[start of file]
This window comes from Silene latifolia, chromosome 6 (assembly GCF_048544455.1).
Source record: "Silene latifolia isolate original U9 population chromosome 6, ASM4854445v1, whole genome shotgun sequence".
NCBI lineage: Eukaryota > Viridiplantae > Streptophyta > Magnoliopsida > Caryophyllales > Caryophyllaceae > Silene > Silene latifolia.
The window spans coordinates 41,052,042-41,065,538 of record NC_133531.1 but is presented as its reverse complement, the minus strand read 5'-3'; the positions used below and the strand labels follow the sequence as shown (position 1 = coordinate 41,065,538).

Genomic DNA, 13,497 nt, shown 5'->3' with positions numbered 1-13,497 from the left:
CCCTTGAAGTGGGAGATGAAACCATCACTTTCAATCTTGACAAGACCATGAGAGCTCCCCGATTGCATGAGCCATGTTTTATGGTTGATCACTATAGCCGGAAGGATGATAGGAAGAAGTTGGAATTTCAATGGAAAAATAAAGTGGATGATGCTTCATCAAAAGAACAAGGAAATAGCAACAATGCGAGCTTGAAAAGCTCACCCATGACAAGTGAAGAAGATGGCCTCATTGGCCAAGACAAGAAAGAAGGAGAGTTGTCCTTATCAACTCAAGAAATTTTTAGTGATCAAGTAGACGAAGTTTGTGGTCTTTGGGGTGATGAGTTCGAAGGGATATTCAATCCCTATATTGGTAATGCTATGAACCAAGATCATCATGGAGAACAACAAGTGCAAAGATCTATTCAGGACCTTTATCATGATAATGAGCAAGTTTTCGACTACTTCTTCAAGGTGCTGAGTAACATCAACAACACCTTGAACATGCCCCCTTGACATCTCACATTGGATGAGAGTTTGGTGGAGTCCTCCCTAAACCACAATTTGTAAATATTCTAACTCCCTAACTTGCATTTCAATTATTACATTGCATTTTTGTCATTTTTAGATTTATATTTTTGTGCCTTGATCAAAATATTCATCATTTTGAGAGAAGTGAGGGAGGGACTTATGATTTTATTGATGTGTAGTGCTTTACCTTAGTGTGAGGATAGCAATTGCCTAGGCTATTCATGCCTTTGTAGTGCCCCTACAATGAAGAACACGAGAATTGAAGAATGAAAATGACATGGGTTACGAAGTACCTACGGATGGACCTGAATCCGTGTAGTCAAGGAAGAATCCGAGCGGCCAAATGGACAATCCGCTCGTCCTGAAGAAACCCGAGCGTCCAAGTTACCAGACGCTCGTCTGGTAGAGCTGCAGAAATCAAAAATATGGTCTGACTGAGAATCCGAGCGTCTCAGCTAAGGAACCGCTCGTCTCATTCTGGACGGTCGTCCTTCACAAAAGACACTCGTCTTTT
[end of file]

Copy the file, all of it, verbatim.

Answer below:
This window comes from Silene latifolia, chromosome 6 (assembly GCF_048544455.1).
Source record: "Silene latifolia isolate original U9 population chromosome 6, ASM4854445v1, whole genome shotgun sequence".
NCBI lineage: Eukaryota > Viridiplantae > Streptophyta > Magnoliopsida > Caryophyllales > Caryophyllaceae > Silene > Silene latifolia.
The window spans coordinates 41,052,042-41,065,538 of record NC_133531.1 but is presented as its reverse complement, the minus strand read 5'-3'; the positions used below and the strand labels follow the sequence as shown (position 1 = coordinate 41,065,538).

Genomic DNA, 13,497 nt, shown 5'->3' with positions numbered 1-13,497 from the left:
CCCTTGAAGTGGGAGATGAAACCATCACTTTCAATCTTGACAAGACCATGAGAGCTCCCCGATTGCATGAGCCATGTTTTATGGTTGATCACTATAGCCGGAAGGATGATAGGAAGAAGTTGGAATTTCAATGGAAAAATAAAGTGGATGATGCTTCATCAAAAGAACAAGGAAATAGCAACAATGCGAGCTTGAAAAGCTCACCCATGACAAGTGAAGAAGATGGCCTCATTGGCCAAGACAAGAAAGAAGGAGAGTTGTCCTTATCAACTCAAGAAATTTTTAGTGATCAAGTAGACGAAGTTTGTGGTCTTTGGGGTGATGAGTTCGAAGGGATATTCAATCCCTATATTGGTAATGCTATGAACCAAGATCATCATGGAGAACAACAAGTGCAAAGATCTATTCAGGACCTTTATCATGATAATGAGCAAGTTTTCGACTACTTCTTCAAGGTGCTGAGTAACATCAACAACACCTTGAACATGCCCCCTTGACATCTCACATTGGATGAGAGTTTGGTGGAGTCCTCCCTAAACCACAATTTGTAAATATTCTAACTCCCTAACTTGCATTTCAATTATTACATTGCATTTTTGTCATTTTTAGATTTATATTTTTGTGCCTTGATCAAAATATTCATCATTTTGAGAGAAGTGAGGGAGGGACTTATGATTTTATTGATGTGTAGTGCTTTACCTTAGTGTGAGGATAGCAATTGCCTAGGCTATTCATGCCTTTGTAGTGCCCCTACAATGAAGAACACGAGAATTGAAGAATGAAAATGACATGGGTTACGAAGTACCTACGGATGGACCTGAATCCGTGTAGTCAAGGAAGAATCCGAGCGGCCAAATGGACAATCCGCTCGTCCTGAAGAAACCCGAGCGTCCAAGTTACCAGACGCTCGTCTGGTAGAGCTGCAGAAATCAAAAATATGGTCTGACTGAGAATCCGAGCGTCTCAGCTAAGGAACCGCTCGTCTCATTCTGGACGGTCGTCCTTCACAAAAGACACTCGTCTTTT